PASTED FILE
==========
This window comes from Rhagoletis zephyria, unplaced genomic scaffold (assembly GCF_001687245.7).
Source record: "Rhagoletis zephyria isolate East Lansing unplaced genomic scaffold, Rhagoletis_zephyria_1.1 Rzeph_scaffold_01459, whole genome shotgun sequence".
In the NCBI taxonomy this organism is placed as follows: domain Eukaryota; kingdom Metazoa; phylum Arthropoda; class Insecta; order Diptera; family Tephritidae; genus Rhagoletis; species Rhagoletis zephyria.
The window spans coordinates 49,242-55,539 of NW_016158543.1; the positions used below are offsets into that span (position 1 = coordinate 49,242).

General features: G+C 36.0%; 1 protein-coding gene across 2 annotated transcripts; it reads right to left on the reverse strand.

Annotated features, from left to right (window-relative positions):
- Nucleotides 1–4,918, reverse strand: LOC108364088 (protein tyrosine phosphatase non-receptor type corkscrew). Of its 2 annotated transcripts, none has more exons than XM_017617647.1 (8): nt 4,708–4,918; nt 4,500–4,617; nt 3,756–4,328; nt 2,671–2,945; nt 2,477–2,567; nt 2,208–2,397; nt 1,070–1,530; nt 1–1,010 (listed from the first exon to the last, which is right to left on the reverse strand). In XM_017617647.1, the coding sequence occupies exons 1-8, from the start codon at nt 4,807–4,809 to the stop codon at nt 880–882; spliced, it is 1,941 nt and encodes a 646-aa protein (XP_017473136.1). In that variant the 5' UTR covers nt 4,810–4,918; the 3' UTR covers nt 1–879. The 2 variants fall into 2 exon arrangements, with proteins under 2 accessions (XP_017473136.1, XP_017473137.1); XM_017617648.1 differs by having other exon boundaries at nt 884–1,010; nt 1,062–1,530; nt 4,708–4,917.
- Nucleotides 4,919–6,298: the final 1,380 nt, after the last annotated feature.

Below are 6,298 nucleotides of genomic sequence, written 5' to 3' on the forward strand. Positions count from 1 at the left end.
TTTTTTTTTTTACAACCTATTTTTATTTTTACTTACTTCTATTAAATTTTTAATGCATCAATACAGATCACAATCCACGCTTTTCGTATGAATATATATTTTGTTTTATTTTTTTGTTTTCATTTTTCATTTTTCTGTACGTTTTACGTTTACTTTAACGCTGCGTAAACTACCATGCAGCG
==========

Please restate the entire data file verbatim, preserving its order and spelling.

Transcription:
This window comes from Rhagoletis zephyria, unplaced genomic scaffold (assembly GCF_001687245.7).
Source record: "Rhagoletis zephyria isolate East Lansing unplaced genomic scaffold, Rhagoletis_zephyria_1.1 Rzeph_scaffold_01459, whole genome shotgun sequence".
In the NCBI taxonomy this organism is placed as follows: domain Eukaryota; kingdom Metazoa; phylum Arthropoda; class Insecta; order Diptera; family Tephritidae; genus Rhagoletis; species Rhagoletis zephyria.
The window spans coordinates 49,242-55,539 of NW_016158543.1; the positions used below are offsets into that span (position 1 = coordinate 49,242).

General features: G+C 36.0%; 1 protein-coding gene across 2 annotated transcripts; it reads right to left on the reverse strand.

Annotated features, from left to right (window-relative positions):
- Nucleotides 1–4,918, reverse strand: LOC108364088 (protein tyrosine phosphatase non-receptor type corkscrew). Of its 2 annotated transcripts, none has more exons than XM_017617647.1 (8): nt 4,708–4,918; nt 4,500–4,617; nt 3,756–4,328; nt 2,671–2,945; nt 2,477–2,567; nt 2,208–2,397; nt 1,070–1,530; nt 1–1,010 (listed from the first exon to the last, which is right to left on the reverse strand). In XM_017617647.1, the coding sequence occupies exons 1-8, from the start codon at nt 4,807–4,809 to the stop codon at nt 880–882; spliced, it is 1,941 nt and encodes a 646-aa protein (XP_017473136.1). In that variant the 5' UTR covers nt 4,810–4,918; the 3' UTR covers nt 1–879. The 2 variants fall into 2 exon arrangements, with proteins under 2 accessions (XP_017473136.1, XP_017473137.1); XM_017617648.1 differs by having other exon boundaries at nt 884–1,010; nt 1,062–1,530; nt 4,708–4,917.
- Nucleotides 4,919–6,298: the final 1,380 nt, after the last annotated feature.

Below are 6,298 nucleotides of genomic sequence, written 5' to 3' on the forward strand. Positions count from 1 at the left end.
TTTTTTTTTTTACAACCTATTTTTATTTTTACTTACTTCTATTAAATTTTTAATGCATCAATACAGATCACAATCCACGCTTTTCGTATGAATATATATTTTGTTTTATTTTTTTGTTTTCATTTTTCATTTTTCTGTACGTTTTACGTTTACTTTAACGCTGCGTAAACTACCATGCAGCG